Drafting up an email retention policy for our MS Exchange 2003 system. Curious as to what other people have as a policy -- how many days to keep online, delete, etc. Thanks!
It should be part of your overall document retention policy, not just a policy for your Exchange server. Our document retention policy (drafted by Legal) states that emails older than 90 days must be deleted. If the information in the email is required past 90 days of receipt then it is to be saved to disk (NOT a .pst file) as a file (rtf, doc, pdf, whatever) at which point it is under the governance of our document retention policy. Automated archiving mechanisms are not permitted.
EDIT: in response to Evan's comment:
Yeah, good question. It is draconian to be sure. However, much time (ugh) is spent here forcing this policy down the organization and policing (ie- auditing), so it is working. The first attempt at it met with such a rebellion as you describe, then it was reworked again and recently redeployed. I do agree that email should be included in the overall retention policy and not left to an autonomous policy. There is still much wailing and gnashing of teeth about not being able to utilize Outlook features to manage email here. More so the fact that dept heads must annually audit to the retention policy and sign-off their dept's compliance, accountable to internal controls.
There are arguable benefits to your storage solution using such a policy, even when mailbox quotas are implemented. There are still a lot of questions related to the "useless" that are being met with statments like "do it".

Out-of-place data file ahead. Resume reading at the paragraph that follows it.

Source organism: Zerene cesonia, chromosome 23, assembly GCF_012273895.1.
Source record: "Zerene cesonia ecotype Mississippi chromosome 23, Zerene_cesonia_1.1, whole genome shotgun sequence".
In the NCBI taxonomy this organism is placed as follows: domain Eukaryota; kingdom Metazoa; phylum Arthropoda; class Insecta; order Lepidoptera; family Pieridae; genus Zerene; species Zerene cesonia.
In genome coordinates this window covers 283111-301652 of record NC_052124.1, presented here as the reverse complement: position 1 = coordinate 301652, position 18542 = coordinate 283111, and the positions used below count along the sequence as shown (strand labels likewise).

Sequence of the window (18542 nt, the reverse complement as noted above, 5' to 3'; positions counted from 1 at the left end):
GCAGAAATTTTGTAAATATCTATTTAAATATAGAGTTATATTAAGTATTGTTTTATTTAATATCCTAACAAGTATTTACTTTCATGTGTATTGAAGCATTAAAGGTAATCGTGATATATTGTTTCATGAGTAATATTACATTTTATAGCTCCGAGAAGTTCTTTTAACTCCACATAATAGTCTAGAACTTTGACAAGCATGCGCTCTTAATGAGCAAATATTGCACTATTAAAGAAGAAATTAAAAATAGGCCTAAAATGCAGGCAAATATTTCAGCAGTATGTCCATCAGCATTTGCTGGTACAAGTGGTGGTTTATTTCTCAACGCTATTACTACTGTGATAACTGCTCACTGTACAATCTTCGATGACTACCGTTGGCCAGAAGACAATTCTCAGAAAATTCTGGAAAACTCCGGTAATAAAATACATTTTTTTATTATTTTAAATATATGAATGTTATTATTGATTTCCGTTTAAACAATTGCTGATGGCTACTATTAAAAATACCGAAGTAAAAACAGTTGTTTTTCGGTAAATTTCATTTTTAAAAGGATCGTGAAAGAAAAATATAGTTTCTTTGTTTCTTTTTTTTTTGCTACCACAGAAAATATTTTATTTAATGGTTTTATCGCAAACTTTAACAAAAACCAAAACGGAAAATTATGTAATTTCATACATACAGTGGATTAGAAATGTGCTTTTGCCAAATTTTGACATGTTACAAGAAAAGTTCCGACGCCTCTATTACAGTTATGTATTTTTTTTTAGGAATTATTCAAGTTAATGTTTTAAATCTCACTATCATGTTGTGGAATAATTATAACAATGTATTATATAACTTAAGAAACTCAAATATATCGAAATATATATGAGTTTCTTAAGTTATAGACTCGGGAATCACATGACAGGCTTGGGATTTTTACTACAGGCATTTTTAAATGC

I agree with squillman in terms of addressing legality obstacles. I would talk to the legal department first and foremost to avoid any headaches later on, and for possible compliance issues (HIPAA/SOX/PCI). Seems to me that industry usually dictates compliance in tandem with legal more than anything else.
From then on I would focus on common metrics within IT such as the total number of users, avg. growth rate per hour/day/week/month, etc. etc. to determine how many days to keep online storage (if legal hasn't mandated anything). From my experience, always leave a little slack too in terms of storage for YOU, not the users. Often users will take as much email storage as they're given (especially Outlook/Exchange shops), so if money is tight and storage is at a premium, lower the retention policy a little to alleviate future financial/technical headaches.